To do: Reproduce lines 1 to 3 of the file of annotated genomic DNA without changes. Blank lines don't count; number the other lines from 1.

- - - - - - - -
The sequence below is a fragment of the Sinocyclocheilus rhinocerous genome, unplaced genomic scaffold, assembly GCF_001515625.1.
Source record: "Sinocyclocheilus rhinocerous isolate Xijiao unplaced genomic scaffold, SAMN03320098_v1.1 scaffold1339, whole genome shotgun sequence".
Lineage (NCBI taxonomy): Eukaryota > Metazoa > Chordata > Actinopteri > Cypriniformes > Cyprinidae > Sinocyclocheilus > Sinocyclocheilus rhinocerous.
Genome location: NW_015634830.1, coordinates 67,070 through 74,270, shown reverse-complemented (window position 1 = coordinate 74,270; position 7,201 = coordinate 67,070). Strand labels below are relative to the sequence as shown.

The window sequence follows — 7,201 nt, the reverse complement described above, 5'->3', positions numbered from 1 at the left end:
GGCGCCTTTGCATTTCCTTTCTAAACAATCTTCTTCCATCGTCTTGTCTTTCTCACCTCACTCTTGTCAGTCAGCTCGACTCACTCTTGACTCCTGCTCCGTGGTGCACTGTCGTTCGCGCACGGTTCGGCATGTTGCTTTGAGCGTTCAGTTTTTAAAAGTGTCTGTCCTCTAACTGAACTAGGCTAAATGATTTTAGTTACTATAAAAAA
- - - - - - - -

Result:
The sequence below is a fragment of the Sinocyclocheilus rhinocerous genome, unplaced genomic scaffold, assembly GCF_001515625.1.
Source record: "Sinocyclocheilus rhinocerous isolate Xijiao unplaced genomic scaffold, SAMN03320098_v1.1 scaffold1339, whole genome shotgun sequence".
Lineage (NCBI taxonomy): Eukaryota > Metazoa > Chordata > Actinopteri > Cypriniformes > Cyprinidae > Sinocyclocheilus > Sinocyclocheilus rhinocerous.